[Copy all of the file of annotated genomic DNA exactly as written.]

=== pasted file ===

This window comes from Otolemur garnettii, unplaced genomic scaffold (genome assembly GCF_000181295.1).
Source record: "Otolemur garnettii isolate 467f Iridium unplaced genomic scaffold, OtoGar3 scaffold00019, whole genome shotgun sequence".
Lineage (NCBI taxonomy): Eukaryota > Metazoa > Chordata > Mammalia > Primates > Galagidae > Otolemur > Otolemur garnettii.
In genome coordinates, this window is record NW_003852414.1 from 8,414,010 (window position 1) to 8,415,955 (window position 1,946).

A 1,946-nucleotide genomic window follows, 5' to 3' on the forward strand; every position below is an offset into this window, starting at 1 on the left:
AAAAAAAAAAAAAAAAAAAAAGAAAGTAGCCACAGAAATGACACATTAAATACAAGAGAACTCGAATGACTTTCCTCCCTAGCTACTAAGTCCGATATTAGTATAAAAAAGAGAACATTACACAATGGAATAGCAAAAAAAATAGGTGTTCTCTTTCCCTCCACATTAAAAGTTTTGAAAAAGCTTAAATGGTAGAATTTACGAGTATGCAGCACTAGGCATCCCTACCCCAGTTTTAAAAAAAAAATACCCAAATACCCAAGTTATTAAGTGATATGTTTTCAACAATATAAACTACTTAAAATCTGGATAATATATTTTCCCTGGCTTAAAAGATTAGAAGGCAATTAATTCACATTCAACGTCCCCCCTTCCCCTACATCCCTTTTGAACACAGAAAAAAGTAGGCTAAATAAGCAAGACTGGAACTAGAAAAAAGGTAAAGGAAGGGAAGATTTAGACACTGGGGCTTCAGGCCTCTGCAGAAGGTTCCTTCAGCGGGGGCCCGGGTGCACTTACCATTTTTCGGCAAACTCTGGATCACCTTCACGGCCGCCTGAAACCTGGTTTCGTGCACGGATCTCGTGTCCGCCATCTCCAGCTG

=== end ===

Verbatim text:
This window comes from Otolemur garnettii, unplaced genomic scaffold (genome assembly GCF_000181295.1).
Source record: "Otolemur garnettii isolate 467f Iridium unplaced genomic scaffold, OtoGar3 scaffold00019, whole genome shotgun sequence".
Lineage (NCBI taxonomy): Eukaryota > Metazoa > Chordata > Mammalia > Primates > Galagidae > Otolemur > Otolemur garnettii.
In genome coordinates, this window is record NW_003852414.1 from 8,414,010 (window position 1) to 8,415,955 (window position 1,946).

A 1,946-nucleotide genomic window follows, 5' to 3' on the forward strand; every position below is an offset into this window, starting at 1 on the left:
AAAAAAAAAAAAAAAAAAAAAGAAAGTAGCCACAGAAATGACACATTAAATACAAGAGAACTCGAATGACTTTCCTCCCTAGCTACTAAGTCCGATATTAGTATAAAAAAGAGAACATTACACAATGGAATAGCAAAAAAAATAGGTGTTCTCTTTCCCTCCACATTAAAAGTTTTGAAAAAGCTTAAATGGTAGAATTTACGAGTATGCAGCACTAGGCATCCCTACCCCAGTTTTAAAAAAAAAATACCCAAATACCCAAGTTATTAAGTGATATGTTTTCAACAATATAAACTACTTAAAATCTGGATAATATATTTTCCCTGGCTTAAAAGATTAGAAGGCAATTAATTCACATTCAACGTCCCCCCTTCCCCTACATCCCTTTTGAACACAGAAAAAAGTAGGCTAAATAAGCAAGACTGGAACTAGAAAAAAGGTAAAGGAAGGGAAGATTTAGACACTGGGGCTTCAGGCCTCTGCAGAAGGTTCCTTCAGCGGGGGCCCGGGTGCACTTACCATTTTTCGGCAAACTCTGGATCACCTTCACGGCCGCCTGAAACCTGGTTTCGTGCACGGATCTCGTGTCCGCCATCTCCAGCTG